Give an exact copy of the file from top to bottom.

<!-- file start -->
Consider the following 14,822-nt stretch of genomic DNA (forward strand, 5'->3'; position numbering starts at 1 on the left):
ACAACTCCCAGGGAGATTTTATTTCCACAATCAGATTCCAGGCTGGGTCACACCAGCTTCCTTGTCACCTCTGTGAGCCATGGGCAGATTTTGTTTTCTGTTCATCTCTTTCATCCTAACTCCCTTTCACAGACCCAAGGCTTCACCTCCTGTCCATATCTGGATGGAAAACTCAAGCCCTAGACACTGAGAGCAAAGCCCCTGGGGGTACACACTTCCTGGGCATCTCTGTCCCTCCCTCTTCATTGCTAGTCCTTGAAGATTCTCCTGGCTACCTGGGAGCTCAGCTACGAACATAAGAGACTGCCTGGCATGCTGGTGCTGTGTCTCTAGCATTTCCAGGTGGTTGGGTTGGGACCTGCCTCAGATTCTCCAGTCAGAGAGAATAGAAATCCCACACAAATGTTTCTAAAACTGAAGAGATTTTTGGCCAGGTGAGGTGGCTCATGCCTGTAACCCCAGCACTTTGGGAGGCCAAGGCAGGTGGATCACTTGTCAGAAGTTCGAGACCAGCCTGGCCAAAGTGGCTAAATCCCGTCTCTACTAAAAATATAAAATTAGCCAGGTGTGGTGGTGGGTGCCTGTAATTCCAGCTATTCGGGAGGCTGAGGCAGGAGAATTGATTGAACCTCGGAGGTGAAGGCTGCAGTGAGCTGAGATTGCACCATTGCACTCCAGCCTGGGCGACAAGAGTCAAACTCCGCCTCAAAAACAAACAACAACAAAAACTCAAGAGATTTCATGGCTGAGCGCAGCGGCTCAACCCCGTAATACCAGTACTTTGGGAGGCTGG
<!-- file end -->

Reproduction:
Consider the following 14,822-nt stretch of genomic DNA (forward strand, 5'->3'; position numbering starts at 1 on the left):
ACAACTCCCAGGGAGATTTTATTTCCACAATCAGATTCCAGGCTGGGTCACACCAGCTTCCTTGTCACCTCTGTGAGCCATGGGCAGATTTTGTTTTCTGTTCATCTCTTTCATCCTAACTCCCTTTCACAGACCCAAGGCTTCACCTCCTGTCCATATCTGGATGGAAAACTCAAGCCCTAGACACTGAGAGCAAAGCCCCTGGGGGTACACACTTCCTGGGCATCTCTGTCCCTCCCTCTTCATTGCTAGTCCTTGAAGATTCTCCTGGCTACCTGGGAGCTCAGCTACGAACATAAGAGACTGCCTGGCATGCTGGTGCTGTGTCTCTAGCATTTCCAGGTGGTTGGGTTGGGACCTGCCTCAGATTCTCCAGTCAGAGAGAATAGAAATCCCACACAAATGTTTCTAAAACTGAAGAGATTTTTGGCCAGGTGAGGTGGCTCATGCCTGTAACCCCAGCACTTTGGGAGGCCAAGGCAGGTGGATCACTTGTCAGAAGTTCGAGACCAGCCTGGCCAAAGTGGCTAAATCCCGTCTCTACTAAAAATATAAAATTAGCCAGGTGTGGTGGTGGGTGCCTGTAATTCCAGCTATTCGGGAGGCTGAGGCAGGAGAATTGATTGAACCTCGGAGGTGAAGGCTGCAGTGAGCTGAGATTGCACCATTGCACTCCAGCCTGGGCGACAAGAGTCAAACTCCGCCTCAAAAACAAACAACAACAAAAACTCAAGAGATTTCATGGCTGAGCGCAGCGGCTCAACCCCGTAATACCAGTACTTTGGGAGGCTGG